China Funds Thru Euros
China borrowed in euros for the first time in 15 years on Tuesday as President Xi signaled increasing cooperation with France. The euro lagged on the day while the Australian dollar led the way. Odds of an RBNZ rate cut next week rose after a small miss in jobs numbers. Speeches today from Fed officials include Chicago Fed's Evans, New York Fed's Williams and Philadelphia Fed's Harker. EIA oil inventories are later in the afternoon. Where is the next high for stock indices? If you're still short and partly hedging them, at which point would you close the longs? All this in the detailed Premium video below.
China sold euro-denominated bonds for the first time since 2004 in a quiet move that is highly significant and telling. The sale was only for four billion dollars of 7, 12 and 20-year bonds but there was extremely high demand, around 20 billion euros worth. With that, the bonds priced about 20 basis points below China's initial target, according to a report.
The move is the culmination of a handful of factors. For FX traders, the big one is that the euro is increasingly the preferred funding currency. Rates are as low as Japan but without the same levels of indebtedness and without the risk of a single government.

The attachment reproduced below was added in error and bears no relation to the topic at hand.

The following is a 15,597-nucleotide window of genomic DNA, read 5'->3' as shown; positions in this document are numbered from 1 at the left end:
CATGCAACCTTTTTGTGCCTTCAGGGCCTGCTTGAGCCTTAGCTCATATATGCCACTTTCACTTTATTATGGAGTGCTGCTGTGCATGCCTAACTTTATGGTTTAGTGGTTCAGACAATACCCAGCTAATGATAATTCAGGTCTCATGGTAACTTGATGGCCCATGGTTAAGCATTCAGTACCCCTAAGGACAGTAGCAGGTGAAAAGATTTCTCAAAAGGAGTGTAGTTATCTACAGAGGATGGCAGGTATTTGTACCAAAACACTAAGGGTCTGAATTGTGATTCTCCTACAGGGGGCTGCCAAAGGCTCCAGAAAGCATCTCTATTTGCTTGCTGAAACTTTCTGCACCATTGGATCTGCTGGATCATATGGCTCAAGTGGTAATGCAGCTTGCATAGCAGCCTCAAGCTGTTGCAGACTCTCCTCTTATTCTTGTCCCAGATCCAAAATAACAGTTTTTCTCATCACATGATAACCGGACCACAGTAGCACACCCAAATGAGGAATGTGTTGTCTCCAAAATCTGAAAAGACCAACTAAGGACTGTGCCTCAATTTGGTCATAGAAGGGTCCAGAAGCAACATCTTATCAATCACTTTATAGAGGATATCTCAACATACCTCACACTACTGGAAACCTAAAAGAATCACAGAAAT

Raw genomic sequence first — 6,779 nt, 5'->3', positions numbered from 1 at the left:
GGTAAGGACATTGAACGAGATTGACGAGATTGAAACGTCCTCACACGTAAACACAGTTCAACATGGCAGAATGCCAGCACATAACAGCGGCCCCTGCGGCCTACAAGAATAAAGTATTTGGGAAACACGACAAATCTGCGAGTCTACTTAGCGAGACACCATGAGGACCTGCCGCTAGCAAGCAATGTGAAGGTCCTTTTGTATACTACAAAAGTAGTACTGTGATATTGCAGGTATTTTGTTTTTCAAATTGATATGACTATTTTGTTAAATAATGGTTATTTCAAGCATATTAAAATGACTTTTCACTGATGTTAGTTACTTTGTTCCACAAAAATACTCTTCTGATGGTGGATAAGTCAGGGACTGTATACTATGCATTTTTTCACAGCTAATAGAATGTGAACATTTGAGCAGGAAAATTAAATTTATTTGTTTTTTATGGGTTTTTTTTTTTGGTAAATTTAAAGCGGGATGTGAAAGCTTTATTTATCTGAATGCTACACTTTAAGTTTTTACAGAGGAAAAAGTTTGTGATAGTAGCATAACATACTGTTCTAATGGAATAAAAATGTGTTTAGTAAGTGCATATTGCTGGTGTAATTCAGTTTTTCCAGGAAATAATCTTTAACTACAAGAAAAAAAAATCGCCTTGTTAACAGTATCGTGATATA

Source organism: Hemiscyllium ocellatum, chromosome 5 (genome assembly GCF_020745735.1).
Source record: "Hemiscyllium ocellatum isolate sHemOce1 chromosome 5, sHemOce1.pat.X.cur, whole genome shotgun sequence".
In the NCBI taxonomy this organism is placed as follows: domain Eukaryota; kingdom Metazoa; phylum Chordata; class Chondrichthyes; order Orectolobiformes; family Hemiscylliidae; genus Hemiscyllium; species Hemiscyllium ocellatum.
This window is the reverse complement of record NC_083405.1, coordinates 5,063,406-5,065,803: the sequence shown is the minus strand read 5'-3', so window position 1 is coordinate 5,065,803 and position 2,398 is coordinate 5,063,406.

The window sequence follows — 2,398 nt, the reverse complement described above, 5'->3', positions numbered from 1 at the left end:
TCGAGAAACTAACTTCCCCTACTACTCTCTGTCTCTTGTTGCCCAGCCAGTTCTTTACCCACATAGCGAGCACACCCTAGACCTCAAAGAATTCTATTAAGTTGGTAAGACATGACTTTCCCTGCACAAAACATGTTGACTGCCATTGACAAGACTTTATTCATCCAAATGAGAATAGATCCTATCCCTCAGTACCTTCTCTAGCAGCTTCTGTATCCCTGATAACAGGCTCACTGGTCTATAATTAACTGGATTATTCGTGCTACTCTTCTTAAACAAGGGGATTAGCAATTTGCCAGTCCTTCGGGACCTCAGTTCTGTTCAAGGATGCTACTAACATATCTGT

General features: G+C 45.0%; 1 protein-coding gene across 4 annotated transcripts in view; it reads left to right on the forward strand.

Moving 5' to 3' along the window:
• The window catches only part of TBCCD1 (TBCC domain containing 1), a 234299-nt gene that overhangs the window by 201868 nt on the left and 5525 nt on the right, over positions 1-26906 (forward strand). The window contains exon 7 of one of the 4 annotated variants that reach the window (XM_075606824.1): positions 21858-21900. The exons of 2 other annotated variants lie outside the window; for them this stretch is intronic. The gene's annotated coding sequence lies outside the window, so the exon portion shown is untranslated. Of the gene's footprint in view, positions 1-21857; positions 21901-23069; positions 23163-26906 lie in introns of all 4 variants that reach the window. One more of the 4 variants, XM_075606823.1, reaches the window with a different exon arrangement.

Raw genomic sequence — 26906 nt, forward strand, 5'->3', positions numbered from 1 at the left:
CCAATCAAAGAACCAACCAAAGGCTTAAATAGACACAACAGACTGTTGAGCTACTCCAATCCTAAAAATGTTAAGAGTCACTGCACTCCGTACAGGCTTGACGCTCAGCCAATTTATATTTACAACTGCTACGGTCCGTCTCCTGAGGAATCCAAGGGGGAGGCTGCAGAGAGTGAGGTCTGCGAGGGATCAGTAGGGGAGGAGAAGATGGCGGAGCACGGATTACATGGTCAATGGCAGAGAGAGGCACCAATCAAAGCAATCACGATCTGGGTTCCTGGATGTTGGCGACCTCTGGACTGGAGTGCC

It also signals the increasing cooperation of China and Europe. Macron and Xi met on Wednesday and the Chinese President touted multilateralism and pushing relations to a new level. Italy has embraced the belt-and-road initiative.
Finally, it signals China's efforts to diversify its FX and economic exposure away from the US. While it underscores the decoupling theme, it also highlights the battle for Europe and the old institutions like the WTO.
With this demand and the near-certainty that eurozone rates will remain pinned to the floor, expect more countries and corporates to issue euro-denominated debt and promptly invest it elsewhere. That will keep the downward pressure on the euro, but could also give it further positive potential during risk-off phases.
Early in Asia-Pacific trading, New Zealand Q3 unemployment rose to 4.2% compared with 4.1% expected. Average hourly earnings rose 0.6% compared to 1.0% y/y expected. That miss pushed the odds of an RBNZ rate cut next week to 60% from 54% and mildly weighed on the kiwi.
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